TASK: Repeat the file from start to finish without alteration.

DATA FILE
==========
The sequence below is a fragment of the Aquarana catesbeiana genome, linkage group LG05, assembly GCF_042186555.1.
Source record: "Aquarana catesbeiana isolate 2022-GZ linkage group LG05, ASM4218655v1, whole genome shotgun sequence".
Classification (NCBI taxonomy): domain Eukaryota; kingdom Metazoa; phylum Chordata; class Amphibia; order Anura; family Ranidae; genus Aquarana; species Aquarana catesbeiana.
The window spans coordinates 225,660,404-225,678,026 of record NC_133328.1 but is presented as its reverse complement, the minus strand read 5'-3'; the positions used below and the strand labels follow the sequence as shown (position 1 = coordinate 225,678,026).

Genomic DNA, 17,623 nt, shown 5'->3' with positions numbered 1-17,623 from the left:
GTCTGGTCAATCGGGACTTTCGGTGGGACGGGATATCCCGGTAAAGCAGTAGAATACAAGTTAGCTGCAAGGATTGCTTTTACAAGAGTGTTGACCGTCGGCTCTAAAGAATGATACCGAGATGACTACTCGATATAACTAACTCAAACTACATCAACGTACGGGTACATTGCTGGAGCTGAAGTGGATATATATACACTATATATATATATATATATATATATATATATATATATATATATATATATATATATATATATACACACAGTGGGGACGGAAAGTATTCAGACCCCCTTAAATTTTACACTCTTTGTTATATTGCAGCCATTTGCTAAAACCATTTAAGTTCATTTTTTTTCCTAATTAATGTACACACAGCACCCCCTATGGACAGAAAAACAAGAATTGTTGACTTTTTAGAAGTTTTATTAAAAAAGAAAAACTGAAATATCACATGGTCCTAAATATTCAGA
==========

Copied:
The sequence below is a fragment of the Aquarana catesbeiana genome, linkage group LG05, assembly GCF_042186555.1.
Source record: "Aquarana catesbeiana isolate 2022-GZ linkage group LG05, ASM4218655v1, whole genome shotgun sequence".
Classification (NCBI taxonomy): domain Eukaryota; kingdom Metazoa; phylum Chordata; class Amphibia; order Anura; family Ranidae; genus Aquarana; species Aquarana catesbeiana.
The window spans coordinates 225,660,404-225,678,026 of record NC_133328.1 but is presented as its reverse complement, the minus strand read 5'-3'; the positions used below and the strand labels follow the sequence as shown (position 1 = coordinate 225,678,026).

Genomic DNA, 17,623 nt, shown 5'->3' with positions numbered 1-17,623 from the left:
GTCTGGTCAATCGGGACTTTCGGTGGGACGGGATATCCCGGTAAAGCAGTAGAATACAAGTTAGCTGCAAGGATTGCTTTTACAAGAGTGTTGACCGTCGGCTCTAAAGAATGATACCGAGATGACTACTCGATATAACTAACTCAAACTACATCAACGTACGGGTACATTGCTGGAGCTGAAGTGGATATATATACACTATATATATATATATATATATATATATATATATATATATATATATATATATATATATATATACACACAGTGGGGACGGAAAGTATTCAGACCCCCTTAAATTTTACACTCTTTGTTATATTGCAGCCATTTGCTAAAACCATTTAAGTTCATTTTTTTTCCTAATTAATGTACACACAGCACCCCCTATGGACAGAAAAACAAGAATTGTTGACTTTTTAGAAGTTTTATTAAAAAAGAAAAACTGAAATATCACATGGTCCTAAATATTCAGA